44 Epsom Salt Uses
Epsom salt uses are varied and plentiful. Named for a bitter saline spring at Epsom in Surrey, England, its not actually a salt. It is a naturally occurring pure mineral compound of magnesium and sulfate.
Magnesium plays a number of roles in the body including regulating activity of over 325 enzymes, reduces inflammation, helps muscle and nerve functions and aid in the prevention of hardening of the arteries.
Sulfates help improve the absorption of nutrients, flush toxins and have been known to help minimize migraine headaches.
Long known as a natural remedy for many different types of ailments, Epsom salt has numerous health benefits. And don't discount it's benefits in the cleaning, gardening and beauty related categories as well.
I know how I like to use them, but I wanted to see what others were doing as well. So I scoured (pun intended) the internet seeking out as many possible Epsom salt uses as I could find. I have broken them up into the groupings you see below.
Epsom Salt Uses: Wellness
- Sprains and Bruises: Add 2 cups of Epsom salt to a warm bath and soak for 20 minutes or longer.
- Removes Splinters: Soak in concentrated Espom salt water and then pull out the splinter with ease.
- Foot Scrub: Make your own salt scrub for super soft skin. Mix 1 cup Epsom salt with 1/4 cup olive oil and 1 teaspoon castille soap (optional). Essential oils can be added as well. Use to exfoliate the dead skin on your feet.
- Athlete's Foot: Add 1 cup Epsom salts to a bucket of hot water and soak for 20 minutes.
- Sunburns: Dissolve a tablespoon of Epsom salt in to 1/2 cup of water. Put in a spray bottle and spritz on the burn.
- Bug Bites: Dissolve a tablespoon of Epsom salt in to 1/2 cup of water and let cool. Apply the cool Epsom salt water to a compress and hold on the bite to relieve the itch.
- Sleep Aid for Kids: Add a cup to the bath water before bed to help the little ones sleep peacefully.
- Toenail Fungus and Athlete's Foot: Soak your affected feet in 1 cup Epsom salts and hot water three times a day.
- Ease Discomfort of Gout: Plus reduce inflammation by adding 2-3 teaspoons of Epsom salt into a basin and immersing the affected foot/joint. The should be as hot as it is comfortable. Soak for 30 minutes.
- Eliminate toxins from the body through your skin: This recipe will help clear your system of impurities. In a large non-aluminum bowl mix together 1 cup sea salt, 1 cup Epsom salt, 1 cup baking soda and 7.5 tablespoons of ground ginger. Keep this mixture, covered, in a glass container until you are ready to take a bath. TO USE: Shake the container to mix the ingredients and measure out one cup of dry materials into a hot bath. ADD 1 cup of apple cider vinegar. Soak for 40 minutes. Makes 3 baths.
- Relieve stress: Soak in a hot bath with 2 cups of Epsom salt. For further relaxation add a few drops of lavender or chamomile essential oil.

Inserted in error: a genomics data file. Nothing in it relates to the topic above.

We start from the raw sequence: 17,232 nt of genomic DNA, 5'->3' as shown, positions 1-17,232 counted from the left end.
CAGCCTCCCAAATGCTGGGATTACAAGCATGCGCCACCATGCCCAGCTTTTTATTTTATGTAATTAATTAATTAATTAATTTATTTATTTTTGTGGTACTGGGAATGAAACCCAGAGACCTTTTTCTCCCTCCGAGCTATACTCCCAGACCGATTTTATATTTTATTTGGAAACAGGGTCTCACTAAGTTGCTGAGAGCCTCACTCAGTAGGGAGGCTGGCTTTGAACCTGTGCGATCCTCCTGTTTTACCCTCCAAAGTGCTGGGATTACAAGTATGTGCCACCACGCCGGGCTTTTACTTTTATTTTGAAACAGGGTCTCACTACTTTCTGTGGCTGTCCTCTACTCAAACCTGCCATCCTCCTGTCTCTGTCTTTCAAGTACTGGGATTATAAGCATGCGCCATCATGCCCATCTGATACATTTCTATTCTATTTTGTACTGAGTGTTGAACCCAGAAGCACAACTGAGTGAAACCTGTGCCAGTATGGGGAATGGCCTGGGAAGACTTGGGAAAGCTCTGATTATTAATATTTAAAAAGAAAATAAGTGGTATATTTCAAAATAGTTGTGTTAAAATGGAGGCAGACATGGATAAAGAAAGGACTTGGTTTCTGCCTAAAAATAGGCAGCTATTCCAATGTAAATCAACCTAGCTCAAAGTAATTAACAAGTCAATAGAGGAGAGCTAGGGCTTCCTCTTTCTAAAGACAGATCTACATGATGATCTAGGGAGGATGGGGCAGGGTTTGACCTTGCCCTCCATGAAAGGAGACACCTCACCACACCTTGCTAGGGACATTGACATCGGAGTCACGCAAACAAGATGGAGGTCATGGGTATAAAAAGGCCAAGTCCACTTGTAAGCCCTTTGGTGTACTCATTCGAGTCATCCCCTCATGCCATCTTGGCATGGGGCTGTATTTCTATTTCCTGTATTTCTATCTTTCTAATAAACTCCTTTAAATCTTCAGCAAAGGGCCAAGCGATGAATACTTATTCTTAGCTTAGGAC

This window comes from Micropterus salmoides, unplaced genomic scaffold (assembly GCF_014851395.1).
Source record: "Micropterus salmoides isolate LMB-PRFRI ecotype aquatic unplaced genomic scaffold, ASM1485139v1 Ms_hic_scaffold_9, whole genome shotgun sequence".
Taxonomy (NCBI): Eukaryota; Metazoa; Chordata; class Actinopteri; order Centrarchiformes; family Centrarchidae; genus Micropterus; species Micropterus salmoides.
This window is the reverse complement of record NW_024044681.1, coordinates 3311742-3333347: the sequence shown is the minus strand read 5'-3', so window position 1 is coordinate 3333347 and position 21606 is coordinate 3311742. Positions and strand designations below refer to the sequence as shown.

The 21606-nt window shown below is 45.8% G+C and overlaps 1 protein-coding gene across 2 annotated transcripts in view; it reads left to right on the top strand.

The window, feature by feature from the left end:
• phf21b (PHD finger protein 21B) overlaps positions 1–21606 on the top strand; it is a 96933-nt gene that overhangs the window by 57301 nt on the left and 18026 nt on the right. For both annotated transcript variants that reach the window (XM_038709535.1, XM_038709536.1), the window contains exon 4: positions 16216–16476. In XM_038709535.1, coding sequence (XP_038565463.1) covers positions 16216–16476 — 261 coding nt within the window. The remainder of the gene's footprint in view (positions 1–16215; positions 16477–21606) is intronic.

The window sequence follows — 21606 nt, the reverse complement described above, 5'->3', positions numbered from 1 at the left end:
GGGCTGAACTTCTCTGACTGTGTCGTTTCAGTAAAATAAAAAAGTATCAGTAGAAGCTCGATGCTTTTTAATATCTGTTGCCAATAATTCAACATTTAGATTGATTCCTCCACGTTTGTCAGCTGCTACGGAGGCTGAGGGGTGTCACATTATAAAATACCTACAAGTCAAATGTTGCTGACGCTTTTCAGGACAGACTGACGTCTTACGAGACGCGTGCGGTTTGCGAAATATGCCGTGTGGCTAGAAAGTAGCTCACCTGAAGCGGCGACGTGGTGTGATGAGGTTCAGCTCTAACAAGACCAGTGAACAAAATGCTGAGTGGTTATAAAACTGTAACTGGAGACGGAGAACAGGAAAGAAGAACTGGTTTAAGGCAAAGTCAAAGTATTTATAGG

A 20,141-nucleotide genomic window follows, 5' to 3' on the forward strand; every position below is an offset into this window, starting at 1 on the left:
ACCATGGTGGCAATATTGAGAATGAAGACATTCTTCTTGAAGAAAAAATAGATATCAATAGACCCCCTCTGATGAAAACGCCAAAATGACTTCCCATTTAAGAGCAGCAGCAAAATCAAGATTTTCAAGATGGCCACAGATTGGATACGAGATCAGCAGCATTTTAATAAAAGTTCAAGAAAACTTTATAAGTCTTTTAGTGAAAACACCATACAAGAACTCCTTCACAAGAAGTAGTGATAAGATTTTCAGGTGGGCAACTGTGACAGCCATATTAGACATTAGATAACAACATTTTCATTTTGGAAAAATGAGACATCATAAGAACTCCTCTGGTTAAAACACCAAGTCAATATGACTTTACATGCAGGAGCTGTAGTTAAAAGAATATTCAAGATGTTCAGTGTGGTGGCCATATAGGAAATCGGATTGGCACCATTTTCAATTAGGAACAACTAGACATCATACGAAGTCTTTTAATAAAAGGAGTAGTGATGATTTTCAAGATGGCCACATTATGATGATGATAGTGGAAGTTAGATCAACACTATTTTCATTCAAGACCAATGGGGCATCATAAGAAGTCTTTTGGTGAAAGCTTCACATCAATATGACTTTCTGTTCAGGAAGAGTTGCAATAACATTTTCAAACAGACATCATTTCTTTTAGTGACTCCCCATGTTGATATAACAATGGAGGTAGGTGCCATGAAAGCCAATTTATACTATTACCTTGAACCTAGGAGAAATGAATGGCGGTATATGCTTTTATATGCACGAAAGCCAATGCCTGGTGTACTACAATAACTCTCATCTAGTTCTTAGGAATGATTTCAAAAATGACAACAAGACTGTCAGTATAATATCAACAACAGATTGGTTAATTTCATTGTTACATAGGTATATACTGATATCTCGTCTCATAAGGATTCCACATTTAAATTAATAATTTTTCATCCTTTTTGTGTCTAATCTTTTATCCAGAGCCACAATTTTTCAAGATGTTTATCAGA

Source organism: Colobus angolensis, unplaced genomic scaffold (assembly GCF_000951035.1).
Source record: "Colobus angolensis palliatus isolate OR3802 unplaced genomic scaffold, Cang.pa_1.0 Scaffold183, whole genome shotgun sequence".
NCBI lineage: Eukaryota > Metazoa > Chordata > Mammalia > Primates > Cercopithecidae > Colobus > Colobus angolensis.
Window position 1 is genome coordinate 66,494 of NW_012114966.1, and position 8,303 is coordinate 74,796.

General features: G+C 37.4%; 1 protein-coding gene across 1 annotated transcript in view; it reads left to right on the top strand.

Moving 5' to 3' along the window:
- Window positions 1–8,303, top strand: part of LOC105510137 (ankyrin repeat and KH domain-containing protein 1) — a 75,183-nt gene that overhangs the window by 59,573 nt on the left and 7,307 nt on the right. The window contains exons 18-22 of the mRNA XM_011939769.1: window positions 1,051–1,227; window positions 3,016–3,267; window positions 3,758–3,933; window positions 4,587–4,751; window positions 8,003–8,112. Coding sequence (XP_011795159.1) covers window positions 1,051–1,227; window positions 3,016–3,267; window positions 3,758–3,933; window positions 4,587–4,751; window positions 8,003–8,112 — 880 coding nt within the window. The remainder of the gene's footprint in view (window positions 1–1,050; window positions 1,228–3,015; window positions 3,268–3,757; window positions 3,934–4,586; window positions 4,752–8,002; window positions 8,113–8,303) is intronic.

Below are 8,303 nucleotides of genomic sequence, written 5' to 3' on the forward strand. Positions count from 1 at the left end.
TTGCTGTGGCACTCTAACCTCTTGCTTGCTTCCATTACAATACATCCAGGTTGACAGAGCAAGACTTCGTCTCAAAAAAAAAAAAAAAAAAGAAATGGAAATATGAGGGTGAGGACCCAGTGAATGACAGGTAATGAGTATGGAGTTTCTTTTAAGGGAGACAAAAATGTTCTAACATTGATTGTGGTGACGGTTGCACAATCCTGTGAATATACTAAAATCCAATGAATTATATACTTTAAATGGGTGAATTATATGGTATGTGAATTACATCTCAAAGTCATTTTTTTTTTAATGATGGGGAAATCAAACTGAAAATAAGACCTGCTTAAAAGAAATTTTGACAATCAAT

- Soothe achy muscles: Soaking in a hot bath with 2 cups of Epsom salts will reduce any swelling from sprains and bruises.
- Relieve constipation: Adult dosage (12 years old and over): Mix 2 – 6 teaspoons of Epsom salt with 1 cup of water. Drink once or divide into dosages. Lemon juice or one drop of lemon essential oil may be added to improve the taste.
- Child dosage (6 – 12 years old): Use 1 – 2 teaspoons Epsom salt with 1 cup of water.
Epsom Salt Uses: Beauty
- Hair Volumiezer: Combine equal parts of conditioner and Epsom salt and warm up in a pan. Work the warm mixture through your hair and eave on hair for 20 minutes. Rinse thoroughly and air dry for thicker hair.
- Exfoliate Dead Skin: Mix 1/2 cup Epsom salt with 1/4 cup olive oil and scrub your skin in the shower.
- Sea Salt Spray for Hair: This adds texture and volume without the harsh chemicals. Combine the following ingredients in a spray bottle: 1 cup hot water, 2 tablespoons Epsom salt, 1/2 teaspoon sea salt, 1 teaspoon aloe vera gel, and a 1/2 teaspoon hair conditioner. Put the lid on and shake until the salts dissolve.
- Massage: Apply a layer of coconut oil onto the back being massaged. Sprinkle Epsom salt down the spine. Gently massage and exfoliate the back at the same time. Rise well afterwards.
- Dislodge Blackheads: Add a teaspoon of Epsom salt and 3 drops iodine into a half cup of boiling water. Apply this mixture to the blackheads with a cotton ball.
- Foot Odor: Mix half a cup of Epsom salt in warm water and soak feet for 10 minutes to remove bad odor, soothe achy feet and soften rough skin.
- Remove Hair Product Build Up: Combine 1 gallon water, 1 cup lemon juice and 1 cup Epsom salt. cover the mixture and let set for 24 hours. The next day, pour the mixture into your dry hair and leave on for 20 minutes before shampooing as normal.
- Skin Mask: For dry to normal skin, mix 1/2 teaspoon Epsom salt with 1/4 cup of grated carrot, and 1 1/2 teaspoons of mayonnaise. Apply this mixture to damp skin. For normal to oily skin, mix 1/2 teaspoon Epsom salt with 1 tablespoon of cognac, 1 egg, 1/4 cup of non-fat dry milk, and juice from 1 lemon.
- Face Cleanser: Finely chop a small ripe tomato and mix in one pureed egg white, half a teaspoon of vitamin B5 powder, one teaspoon each of aloe vera gel and Epsom salts, and a couple of drops of thyme essential oil. Apply mixture to face for 15 minutes then rinse with lukewarm water for an excellent clarifying skin treatment.
- Lip Treatment: Combine Epsom salt with coconut oil and rub the mixture into the lips. Then wipe it away with a warm, damp washcloth. Follow with a good lip balm.
Epsom Salt Uses: Cleaning
- Tile and Grout Cleaner: Mix equal parts of liquid soap and Epsom salts for a great scrub. Rinse well for a streak free shine.
- Hand Wash: Mix Epsom salt with coconut oil and leave by the kitchen sink for an effective hand wash.
- Detergent Build Up: Fill the wash machine tub with hot water, add Epsom salt and run on agitate/soak/agitate to dissolve detergent build up.
- Pots and Pans: Pour a small amount of Epsom salts into those really-dirty dishes before you scrub them. The abrasive texture of the salt crystals will help to remove stuck-on food more easily without hurting your cookware.